Video game review: Heavenly Sword

While gamers everywhere frag each other on “Halo 3” this week (which needs no review), Sony’s recently released “Heavenly Sword” for PlayStation 3 provides its own brand of fast-paced action – but with far less staying power.
The game definitely has an epic feel, with hundreds of enemies on-screen at once and near-cinema-quality computer animation scenes. However, many gamers will be able to finish the game in a day, so it’s hard to feel as invested in the stakes and characters.
Especially in cutscenes, the characters movements are incredibly lifelike, down to twitches of the eyes. One stage has the player firing arrows at a string of enemies, who have a wide range of reactions depending on where they are hit. Mouth movements don’t always match and Nariko’s long hair isn’t very detailed, but everything else about the graphics is impressive.
Nariko, wielding the powerful – but life-draining – Heavenly Sword, has a wide variety of moves in three different stances: Her moves are normally swift, but holding the L1 button will make her moves long-range, while R1 will make them powerful but slow. Each stance also blocks different attacks from enemies, so learning to use a variety of moves is key, especially when facing dozens of enemies at once.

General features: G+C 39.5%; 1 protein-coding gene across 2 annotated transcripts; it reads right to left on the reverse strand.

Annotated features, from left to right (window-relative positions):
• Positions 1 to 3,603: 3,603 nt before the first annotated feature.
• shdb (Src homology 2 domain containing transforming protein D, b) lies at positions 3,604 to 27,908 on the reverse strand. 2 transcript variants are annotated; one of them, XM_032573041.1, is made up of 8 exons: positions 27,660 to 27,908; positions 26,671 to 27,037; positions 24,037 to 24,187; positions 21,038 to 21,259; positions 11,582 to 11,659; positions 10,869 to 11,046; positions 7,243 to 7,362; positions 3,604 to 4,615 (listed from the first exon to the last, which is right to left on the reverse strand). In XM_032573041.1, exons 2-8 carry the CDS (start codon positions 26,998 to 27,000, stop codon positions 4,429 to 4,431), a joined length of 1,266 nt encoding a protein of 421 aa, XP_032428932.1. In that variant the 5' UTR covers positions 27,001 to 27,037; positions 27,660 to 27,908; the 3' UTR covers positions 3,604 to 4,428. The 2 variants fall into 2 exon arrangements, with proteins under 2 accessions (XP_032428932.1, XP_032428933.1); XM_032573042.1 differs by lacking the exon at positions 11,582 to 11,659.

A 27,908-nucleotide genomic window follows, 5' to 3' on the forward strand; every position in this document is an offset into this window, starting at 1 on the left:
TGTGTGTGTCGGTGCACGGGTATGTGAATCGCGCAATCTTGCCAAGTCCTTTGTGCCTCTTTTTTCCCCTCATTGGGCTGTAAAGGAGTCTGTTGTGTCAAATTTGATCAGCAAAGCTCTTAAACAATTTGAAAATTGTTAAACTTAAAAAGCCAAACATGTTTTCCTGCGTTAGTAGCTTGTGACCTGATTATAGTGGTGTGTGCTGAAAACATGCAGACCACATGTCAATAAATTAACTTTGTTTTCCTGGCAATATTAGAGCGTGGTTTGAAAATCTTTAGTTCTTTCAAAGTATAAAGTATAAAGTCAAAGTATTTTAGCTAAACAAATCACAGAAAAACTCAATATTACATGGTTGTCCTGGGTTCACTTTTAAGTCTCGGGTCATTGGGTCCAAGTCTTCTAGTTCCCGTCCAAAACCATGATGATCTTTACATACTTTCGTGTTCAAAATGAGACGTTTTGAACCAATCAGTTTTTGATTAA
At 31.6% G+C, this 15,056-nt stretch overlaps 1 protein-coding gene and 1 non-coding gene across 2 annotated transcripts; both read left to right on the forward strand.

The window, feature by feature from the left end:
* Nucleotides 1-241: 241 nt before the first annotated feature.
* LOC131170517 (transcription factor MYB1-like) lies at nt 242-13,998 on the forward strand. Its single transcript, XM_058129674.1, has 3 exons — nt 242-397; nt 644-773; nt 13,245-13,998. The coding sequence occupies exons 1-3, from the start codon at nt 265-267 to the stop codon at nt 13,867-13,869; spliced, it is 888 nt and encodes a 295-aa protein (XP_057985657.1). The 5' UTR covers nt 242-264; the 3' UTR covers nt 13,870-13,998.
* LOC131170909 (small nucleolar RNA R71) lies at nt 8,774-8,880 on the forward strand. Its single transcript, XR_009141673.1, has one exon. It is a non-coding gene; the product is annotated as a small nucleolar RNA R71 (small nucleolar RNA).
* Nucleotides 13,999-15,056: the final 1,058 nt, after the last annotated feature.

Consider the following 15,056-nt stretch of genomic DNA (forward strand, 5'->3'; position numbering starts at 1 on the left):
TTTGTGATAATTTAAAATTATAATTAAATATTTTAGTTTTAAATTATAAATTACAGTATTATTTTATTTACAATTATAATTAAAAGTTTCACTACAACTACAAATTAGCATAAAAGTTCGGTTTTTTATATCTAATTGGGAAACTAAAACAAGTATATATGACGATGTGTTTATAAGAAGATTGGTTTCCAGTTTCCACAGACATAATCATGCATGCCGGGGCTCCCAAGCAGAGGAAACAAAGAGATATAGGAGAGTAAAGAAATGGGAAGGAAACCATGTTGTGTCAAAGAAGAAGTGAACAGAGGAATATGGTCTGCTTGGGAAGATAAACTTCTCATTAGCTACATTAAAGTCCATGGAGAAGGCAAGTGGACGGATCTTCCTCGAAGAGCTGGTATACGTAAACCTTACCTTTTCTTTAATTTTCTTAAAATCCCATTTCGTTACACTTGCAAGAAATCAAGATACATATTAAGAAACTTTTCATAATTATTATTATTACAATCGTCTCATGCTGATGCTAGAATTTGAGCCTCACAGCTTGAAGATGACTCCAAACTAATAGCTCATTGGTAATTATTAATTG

Breaking up the swordplay are stages that require a cannon or crossbow to strike waves of enemies from a distance. This unique aspect of the game puts the projectile under the player’s direct control, as the point of view follows the object and the tilt-sensitive SIXAXIS controller steers it to its target. After getting the hang of it, following a cannonball as it approaches its distant target is a blast to play and the best use of the SIXAXIS controller to date. Mastering projectile steering pays off in normal stages as well, for Nariko can pick up most objects (including fallen enemies) and use them as throwing weapons using the same perspective.
A minor complaint is that the game installs itself on the PS3’s hard drive without asking, which is supposed to speed up load times, but there are still instances of frame drops, meaning jerky motion, during certain transitions. Thankfully, it doesn’t occur during actual gameplay.
The villains are also a bit too over-the-top eccentric, making the rouge’s gallery in the “Metal Gear Solid” series look well-adjusted by comparison.
“Heavenly Sword” also has unlockable artwork, animation and behind-the-scenes footage; a nice bit of extras, but most gamers would’ve likely wanted more playing time instead.

For PlayStation 3
Developed by Ninja Theory
Release date: Sept. 12, 2007
Genres: Action, adventure
Rated Teen